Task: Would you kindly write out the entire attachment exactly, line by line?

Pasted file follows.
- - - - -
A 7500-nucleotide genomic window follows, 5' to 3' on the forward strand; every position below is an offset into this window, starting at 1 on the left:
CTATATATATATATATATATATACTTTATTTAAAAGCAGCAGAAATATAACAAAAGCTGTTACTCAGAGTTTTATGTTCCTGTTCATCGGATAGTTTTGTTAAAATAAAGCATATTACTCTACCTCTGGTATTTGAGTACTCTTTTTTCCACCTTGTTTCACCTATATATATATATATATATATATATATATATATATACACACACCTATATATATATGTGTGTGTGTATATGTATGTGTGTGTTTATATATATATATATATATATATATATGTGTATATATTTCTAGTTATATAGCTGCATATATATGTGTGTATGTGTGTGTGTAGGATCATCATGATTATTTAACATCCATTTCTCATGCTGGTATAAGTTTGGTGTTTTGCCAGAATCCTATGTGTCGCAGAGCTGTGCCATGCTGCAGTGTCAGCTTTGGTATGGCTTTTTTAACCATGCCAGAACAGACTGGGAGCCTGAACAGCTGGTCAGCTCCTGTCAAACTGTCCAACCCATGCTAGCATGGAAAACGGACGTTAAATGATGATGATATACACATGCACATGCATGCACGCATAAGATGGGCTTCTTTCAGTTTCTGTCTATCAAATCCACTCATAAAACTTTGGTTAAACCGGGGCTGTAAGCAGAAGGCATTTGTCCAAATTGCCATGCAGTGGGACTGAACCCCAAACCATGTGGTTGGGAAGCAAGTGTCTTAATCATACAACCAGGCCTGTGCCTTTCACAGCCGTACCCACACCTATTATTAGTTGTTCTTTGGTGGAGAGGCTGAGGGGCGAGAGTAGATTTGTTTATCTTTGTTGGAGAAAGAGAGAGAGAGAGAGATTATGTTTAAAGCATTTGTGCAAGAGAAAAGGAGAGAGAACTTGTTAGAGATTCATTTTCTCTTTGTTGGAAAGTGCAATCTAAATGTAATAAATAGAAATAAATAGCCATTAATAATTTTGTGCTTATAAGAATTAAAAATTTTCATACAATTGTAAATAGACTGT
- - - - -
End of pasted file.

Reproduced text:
A 7500-nucleotide genomic window follows, 5' to 3' on the forward strand; every position below is an offset into this window, starting at 1 on the left:
CTATATATATATATATATATATACTTTATTTAAAAGCAGCAGAAATATAACAAAAGCTGTTACTCAGAGTTTTATGTTCCTGTTCATCGGATAGTTTTGTTAAAATAAAGCATATTACTCTACCTCTGGTATTTGAGTACTCTTTTTTCCACCTTGTTTCACCTATATATATATATATATATATATATATATATATATACACACACCTATATATATATGTGTGTGTGTATATGTATGTGTGTGTTTATATATATATATATATATATATATATGTGTATATATTTCTAGTTATATAGCTGCATATATATGTGTGTATGTGTGTGTGTAGGATCATCATGATTATTTAACATCCATTTCTCATGCTGGTATAAGTTTGGTGTTTTGCCAGAATCCTATGTGTCGCAGAGCTGTGCCATGCTGCAGTGTCAGCTTTGGTATGGCTTTTTTAACCATGCCAGAACAGACTGGGAGCCTGAACAGCTGGTCAGCTCCTGTCAAACTGTCCAACCCATGCTAGCATGGAAAACGGACGTTAAATGATGATGATATACACATGCACATGCATGCACGCATAAGATGGGCTTCTTTCAGTTTCTGTCTATCAAATCCACTCATAAAACTTTGGTTAAACCGGGGCTGTAAGCAGAAGGCATTTGTCCAAATTGCCATGCAGTGGGACTGAACCCCAAACCATGTGGTTGGGAAGCAAGTGTCTTAATCATACAACCAGGCCTGTGCCTTTCACAGCCGTACCCACACCTATTATTAGTTGTTCTTTGGTGGAGAGGCTGAGGGGCGAGAGTAGATTTGTTTATCTTTGTTGGAGAAAGAGAGAGAGAGAGAGATTATGTTTAAAGCATTTGTGCAAGAGAAAAGGAGAGAGAACTTGTTAGAGATTCATTTTCTCTTTGTTGGAAAGTGCAATCTAAATGTAATAAATAGAAATAAATAGCCATTAATAATTTTGTGCTTATAAGAATTAAAAATTTTCATACAATTGTAAATAGACTGT